America’s own Marion Jones was involved in the doping lab BALCO scandal, and, sportingly enough, was economical with the truth when speaking to U.S. federal investigators. That landed her behind bars.

Johnson’s gold would eventually go to America’s Carl Lewis. This guy distinguished himself by not getting caught. Nobody in their right mind would believe that a human can run at 40 km per hour speeds. Horses can do that. Not humans.

Not surprisingly, the drug Johnson was caught with was Stanozolol, a medication used most frequently to improve muscle growth, red blood cell production, increase bone density and stimulate the appetite of debilitated or weakened (what? yes, you do hear it right!) horses. Stanozolol can be used for people, too, to help treat anemia and similar conditions. But definitely not in doses whose traces were found in Johnson’s body.

The numerous medals won by Marion Jones went all over the place to other female athletes whose medical and coaching staffs knew better than to associate with BALCO too openly.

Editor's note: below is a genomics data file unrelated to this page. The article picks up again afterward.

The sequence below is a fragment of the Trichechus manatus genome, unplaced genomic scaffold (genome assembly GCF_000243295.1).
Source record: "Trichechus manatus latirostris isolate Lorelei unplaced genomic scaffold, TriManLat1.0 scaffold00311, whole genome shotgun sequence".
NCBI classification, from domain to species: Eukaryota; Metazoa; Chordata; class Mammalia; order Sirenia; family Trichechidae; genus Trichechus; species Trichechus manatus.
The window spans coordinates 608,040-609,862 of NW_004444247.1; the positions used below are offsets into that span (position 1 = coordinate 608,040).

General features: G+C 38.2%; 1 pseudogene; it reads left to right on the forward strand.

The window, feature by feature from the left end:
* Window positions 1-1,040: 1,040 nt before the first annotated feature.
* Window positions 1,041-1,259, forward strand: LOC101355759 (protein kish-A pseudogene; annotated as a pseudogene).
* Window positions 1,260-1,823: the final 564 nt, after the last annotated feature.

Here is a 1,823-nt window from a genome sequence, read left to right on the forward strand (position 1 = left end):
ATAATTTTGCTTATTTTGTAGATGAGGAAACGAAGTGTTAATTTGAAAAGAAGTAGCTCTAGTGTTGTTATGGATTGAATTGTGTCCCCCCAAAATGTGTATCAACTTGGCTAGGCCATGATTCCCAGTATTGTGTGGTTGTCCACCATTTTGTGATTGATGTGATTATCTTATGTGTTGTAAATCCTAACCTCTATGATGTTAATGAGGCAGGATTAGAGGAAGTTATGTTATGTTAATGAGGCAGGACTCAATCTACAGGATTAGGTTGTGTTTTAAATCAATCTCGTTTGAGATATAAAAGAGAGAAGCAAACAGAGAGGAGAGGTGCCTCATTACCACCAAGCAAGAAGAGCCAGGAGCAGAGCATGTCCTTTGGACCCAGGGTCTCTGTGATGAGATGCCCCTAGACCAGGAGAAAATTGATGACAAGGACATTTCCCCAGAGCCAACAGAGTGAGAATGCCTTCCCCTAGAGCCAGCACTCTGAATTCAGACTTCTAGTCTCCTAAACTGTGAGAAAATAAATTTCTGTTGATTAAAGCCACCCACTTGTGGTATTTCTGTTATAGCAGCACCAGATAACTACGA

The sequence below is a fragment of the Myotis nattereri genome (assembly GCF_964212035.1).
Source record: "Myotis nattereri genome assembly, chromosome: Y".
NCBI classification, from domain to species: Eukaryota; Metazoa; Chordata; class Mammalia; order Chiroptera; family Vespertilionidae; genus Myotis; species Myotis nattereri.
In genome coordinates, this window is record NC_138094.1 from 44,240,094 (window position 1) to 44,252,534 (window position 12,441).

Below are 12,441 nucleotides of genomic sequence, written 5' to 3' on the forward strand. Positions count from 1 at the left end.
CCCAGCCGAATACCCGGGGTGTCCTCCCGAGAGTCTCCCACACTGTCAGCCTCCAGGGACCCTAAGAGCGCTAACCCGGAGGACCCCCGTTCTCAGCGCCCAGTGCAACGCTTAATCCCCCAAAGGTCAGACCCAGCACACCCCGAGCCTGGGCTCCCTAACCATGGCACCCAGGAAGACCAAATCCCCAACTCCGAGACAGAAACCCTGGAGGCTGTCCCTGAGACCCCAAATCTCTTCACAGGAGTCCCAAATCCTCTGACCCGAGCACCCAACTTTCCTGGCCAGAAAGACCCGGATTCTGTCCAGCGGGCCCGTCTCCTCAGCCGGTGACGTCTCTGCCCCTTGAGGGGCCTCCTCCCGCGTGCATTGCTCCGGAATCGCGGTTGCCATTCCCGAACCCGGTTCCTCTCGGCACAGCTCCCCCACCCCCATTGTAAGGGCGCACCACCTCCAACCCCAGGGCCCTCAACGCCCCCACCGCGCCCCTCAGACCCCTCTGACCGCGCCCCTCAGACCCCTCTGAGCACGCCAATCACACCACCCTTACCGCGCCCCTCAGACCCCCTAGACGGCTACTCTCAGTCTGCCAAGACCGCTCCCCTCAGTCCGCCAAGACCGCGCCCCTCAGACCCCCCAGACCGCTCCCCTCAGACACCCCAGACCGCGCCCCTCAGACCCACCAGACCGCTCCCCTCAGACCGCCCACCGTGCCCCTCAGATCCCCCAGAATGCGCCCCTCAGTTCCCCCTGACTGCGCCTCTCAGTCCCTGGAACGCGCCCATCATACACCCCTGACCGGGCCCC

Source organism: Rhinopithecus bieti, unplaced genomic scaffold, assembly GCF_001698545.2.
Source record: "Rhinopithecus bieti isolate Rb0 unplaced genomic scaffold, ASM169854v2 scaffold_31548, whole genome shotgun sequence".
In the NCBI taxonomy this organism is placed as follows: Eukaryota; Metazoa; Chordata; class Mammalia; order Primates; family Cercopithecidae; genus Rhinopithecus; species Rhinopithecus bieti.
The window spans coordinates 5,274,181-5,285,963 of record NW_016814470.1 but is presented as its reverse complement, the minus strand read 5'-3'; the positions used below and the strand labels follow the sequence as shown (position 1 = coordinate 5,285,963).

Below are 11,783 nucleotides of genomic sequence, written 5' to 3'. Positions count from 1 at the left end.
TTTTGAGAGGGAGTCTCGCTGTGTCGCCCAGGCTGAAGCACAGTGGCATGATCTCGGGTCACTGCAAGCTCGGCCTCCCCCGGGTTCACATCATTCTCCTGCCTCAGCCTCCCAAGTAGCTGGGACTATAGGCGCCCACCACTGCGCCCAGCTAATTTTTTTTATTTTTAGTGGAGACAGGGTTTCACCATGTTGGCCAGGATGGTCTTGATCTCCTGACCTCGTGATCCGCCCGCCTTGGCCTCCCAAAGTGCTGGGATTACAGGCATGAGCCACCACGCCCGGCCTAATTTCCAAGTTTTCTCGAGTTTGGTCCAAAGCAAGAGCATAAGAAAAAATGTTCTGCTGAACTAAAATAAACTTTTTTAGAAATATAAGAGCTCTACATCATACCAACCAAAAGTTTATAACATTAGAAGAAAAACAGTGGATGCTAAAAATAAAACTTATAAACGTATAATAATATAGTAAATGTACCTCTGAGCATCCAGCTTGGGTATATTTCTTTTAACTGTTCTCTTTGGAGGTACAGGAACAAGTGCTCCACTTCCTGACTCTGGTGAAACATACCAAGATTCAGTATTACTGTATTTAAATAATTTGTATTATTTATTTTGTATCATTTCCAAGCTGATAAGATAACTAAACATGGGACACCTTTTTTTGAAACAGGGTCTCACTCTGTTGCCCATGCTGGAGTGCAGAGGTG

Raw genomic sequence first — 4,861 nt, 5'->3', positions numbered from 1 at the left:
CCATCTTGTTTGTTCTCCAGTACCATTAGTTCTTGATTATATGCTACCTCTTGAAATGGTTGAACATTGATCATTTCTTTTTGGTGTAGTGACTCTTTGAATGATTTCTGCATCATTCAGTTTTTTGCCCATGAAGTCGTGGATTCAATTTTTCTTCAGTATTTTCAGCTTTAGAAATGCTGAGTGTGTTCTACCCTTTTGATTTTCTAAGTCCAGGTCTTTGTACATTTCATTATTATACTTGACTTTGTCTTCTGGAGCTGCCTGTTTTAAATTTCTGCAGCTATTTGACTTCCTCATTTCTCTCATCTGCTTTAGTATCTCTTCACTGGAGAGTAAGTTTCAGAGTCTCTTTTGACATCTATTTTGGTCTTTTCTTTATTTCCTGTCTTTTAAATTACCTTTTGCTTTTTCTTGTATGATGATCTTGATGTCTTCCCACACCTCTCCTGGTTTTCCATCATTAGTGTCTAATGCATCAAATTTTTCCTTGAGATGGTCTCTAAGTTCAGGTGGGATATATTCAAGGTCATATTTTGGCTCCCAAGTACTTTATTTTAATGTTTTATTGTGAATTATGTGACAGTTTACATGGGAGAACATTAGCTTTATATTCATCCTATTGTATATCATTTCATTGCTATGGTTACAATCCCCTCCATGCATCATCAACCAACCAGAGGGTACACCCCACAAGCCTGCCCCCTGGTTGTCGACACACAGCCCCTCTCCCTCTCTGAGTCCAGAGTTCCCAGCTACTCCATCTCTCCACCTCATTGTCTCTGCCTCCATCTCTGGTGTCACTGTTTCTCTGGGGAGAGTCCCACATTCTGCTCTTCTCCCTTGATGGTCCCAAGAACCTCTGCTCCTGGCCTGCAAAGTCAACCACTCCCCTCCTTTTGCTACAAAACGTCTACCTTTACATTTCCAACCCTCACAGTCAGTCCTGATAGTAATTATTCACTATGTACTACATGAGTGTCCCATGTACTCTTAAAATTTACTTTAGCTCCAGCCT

Sir Sebastian used to face accusations of cheating himself, too.

Again, the point of view depends on the angle.

Having noticed that most African runners spend most of their time training in high altitudes, only to come down to race in lower elevations and beat everybody hands down, Sebastian Coe (as he was then) followed in their footsteps.

Is that cheating?

If you tried to replicate the effect training at high altitudes has on an athlete’s body by injecting oxygen into an athlete’s blood, it would be called blood doping. That’s illegal. If, on the other hand, you were to spend a few months in, for example, the Andes, now, that would be considered an innovative approach to training. Yet, the effect is the same.

Was Sebastian Coe cheating? You be the judge.

That uncomfortable angle might, however, explain Sir Sebastian’s calls for prudence. Still, he said, if the accusations are proven beyond any doubt, the penalties should be harsh enough to deter any followers.

He’s definitely not afraid of the embarassment a proper clean-up job would cause the sports to suffer, Sir Sebastian said. He is scared that if people try to sweep all these allegations under the proverbial rug, spectators would lose any interest they have had so far in watching sports.

Which is all this is about.

Sir Sebastian should have mentioned Russian officials’ penchant for publishing fake information, distributing falsified data all over the place or, to put it bluntly, lying through their teeth. It’s called disinformation, and if anyone’s a past master in this field of human endeavour, it’s the Russians. History proves it beyond any doubt, reasonable or not.